|author||Rainer Gerhards <firstname.lastname@example.org>||2008-03-28 17:21:43 +0000|
|committer||Rainer Gerhards <email@example.com>||2008-03-28 17:21:43 +0000|
Diffstat (limited to 'syslogd.c')
1 files changed, 1 insertions, 36 deletions
@@ -1608,43 +1608,8 @@ logmsg(msg_t *pMsg, int flags)
/* ---------------------- END PARSING ---------------- */
- /* rgerhards, 2005-10-13: if we consider going multi-threaded, this
- * is probably the best point to split between a producer and a consumer
- * thread. In general, with the first multi-threaded approach, we should
- * NOT try to do more than have a single producer and consumer, at least
- * if both are from the current code base. The issue is that this code
- * was definitely not written with reentrancy in mind and uses a lot of
- * global variables. So it is very dangerous to simply go ahead and multi
- * thread it. However, I think there is a clear distinction between
- * producer (where data is received) and consumer (where the actions are).
- * It should be fairly safe to create a single thread for each and run them
- * concurrently, thightly coupled via an in-memory queue. Even with this
- * limited multithraeding, benefits are immediate: the lengthy actions
- * (database writes!) are de-coupled from the receivers, what should result
- * in less likely message loss (loss due to receiver overrun). It also allows
- * us to utilize 2-cpu systems, which will soon be common given the current
- * advances in multicore CPU hardware. So this is well worth trying.
- * Another plus of this two-thread-approach would be that it can easily be configured,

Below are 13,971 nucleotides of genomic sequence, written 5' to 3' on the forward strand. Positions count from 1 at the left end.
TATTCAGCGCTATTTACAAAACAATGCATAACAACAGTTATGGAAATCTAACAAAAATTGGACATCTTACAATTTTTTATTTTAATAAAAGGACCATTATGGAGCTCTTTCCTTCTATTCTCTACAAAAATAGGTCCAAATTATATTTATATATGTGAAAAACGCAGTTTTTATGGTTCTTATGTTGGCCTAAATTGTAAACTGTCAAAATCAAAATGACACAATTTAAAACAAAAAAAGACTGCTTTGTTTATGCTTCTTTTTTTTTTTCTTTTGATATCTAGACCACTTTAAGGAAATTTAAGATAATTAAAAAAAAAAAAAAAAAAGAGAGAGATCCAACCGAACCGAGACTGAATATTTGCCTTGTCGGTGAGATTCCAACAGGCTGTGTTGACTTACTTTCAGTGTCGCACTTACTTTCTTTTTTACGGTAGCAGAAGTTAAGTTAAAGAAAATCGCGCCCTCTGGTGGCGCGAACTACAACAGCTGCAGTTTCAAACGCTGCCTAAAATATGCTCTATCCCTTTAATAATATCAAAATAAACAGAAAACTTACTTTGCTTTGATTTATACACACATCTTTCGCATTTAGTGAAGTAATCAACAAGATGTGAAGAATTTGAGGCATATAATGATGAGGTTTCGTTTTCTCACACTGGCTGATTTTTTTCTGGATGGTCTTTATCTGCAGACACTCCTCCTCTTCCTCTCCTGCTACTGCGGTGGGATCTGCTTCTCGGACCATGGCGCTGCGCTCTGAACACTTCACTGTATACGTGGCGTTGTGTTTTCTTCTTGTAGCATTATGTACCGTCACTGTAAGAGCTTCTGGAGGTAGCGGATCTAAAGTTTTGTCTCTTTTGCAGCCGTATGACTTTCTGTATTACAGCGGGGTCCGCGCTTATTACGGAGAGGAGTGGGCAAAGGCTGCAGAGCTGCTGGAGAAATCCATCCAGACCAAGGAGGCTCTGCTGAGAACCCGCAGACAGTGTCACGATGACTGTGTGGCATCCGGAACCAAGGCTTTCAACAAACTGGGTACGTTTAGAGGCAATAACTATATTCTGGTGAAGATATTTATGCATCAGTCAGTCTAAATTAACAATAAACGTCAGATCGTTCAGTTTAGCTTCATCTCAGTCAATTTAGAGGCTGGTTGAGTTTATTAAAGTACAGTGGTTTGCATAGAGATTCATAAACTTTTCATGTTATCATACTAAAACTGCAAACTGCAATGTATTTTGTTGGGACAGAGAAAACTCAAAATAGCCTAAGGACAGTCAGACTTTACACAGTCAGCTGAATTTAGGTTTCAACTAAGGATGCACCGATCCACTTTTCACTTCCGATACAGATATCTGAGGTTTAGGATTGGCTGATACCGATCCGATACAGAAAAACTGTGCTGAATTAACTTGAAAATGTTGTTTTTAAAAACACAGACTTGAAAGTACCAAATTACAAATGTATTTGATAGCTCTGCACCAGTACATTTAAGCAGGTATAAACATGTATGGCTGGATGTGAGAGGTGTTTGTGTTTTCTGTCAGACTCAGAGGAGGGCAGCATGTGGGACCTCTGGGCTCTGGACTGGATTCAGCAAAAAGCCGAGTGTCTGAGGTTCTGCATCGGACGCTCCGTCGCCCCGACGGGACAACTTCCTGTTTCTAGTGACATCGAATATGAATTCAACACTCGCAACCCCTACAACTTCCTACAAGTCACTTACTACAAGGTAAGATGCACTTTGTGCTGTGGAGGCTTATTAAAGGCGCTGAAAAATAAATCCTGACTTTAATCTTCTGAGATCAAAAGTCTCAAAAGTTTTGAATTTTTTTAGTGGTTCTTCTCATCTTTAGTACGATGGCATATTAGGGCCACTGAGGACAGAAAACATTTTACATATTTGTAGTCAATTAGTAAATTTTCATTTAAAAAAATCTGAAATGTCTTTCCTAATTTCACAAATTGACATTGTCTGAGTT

- * so if there are compatibility issues with the threading libs, we could simply
- * disable it (as a makefile feature).
- * There is one important thing to keep in mind when doing this basic
- * multithreading. The syslog/tcp message forwarder manipulates a structutre
- * that is used by the main thread, which actually sends the data. This
- * structure must be guarded by a mutex, else we will have race conditions and
- * some very bad things could happen.
- * Additional consumer threads might be added relatively easy for new receivers,
- * e.g. if we decide to move RFC 3195 via liblogging natively into rsyslogd.
- * To aid this functionality, I am moving the rest of the code (the actual
- * consumer) to its own method, now called "processMsg()".
- * rgerhards, 2005-10-25: as of now, the dual-threading code is now in place.
- * It is an optional feature and even when enabled, rsyslogd will run single-threaded
- * if it gets any errors during thread creation.
+ /* now submit the message to the main queue - then we are done */
pMsg->msgFlags = flags;
queueEnqObj(pMsgQueue, pMsg->flowCtlType, (void*) pMsg);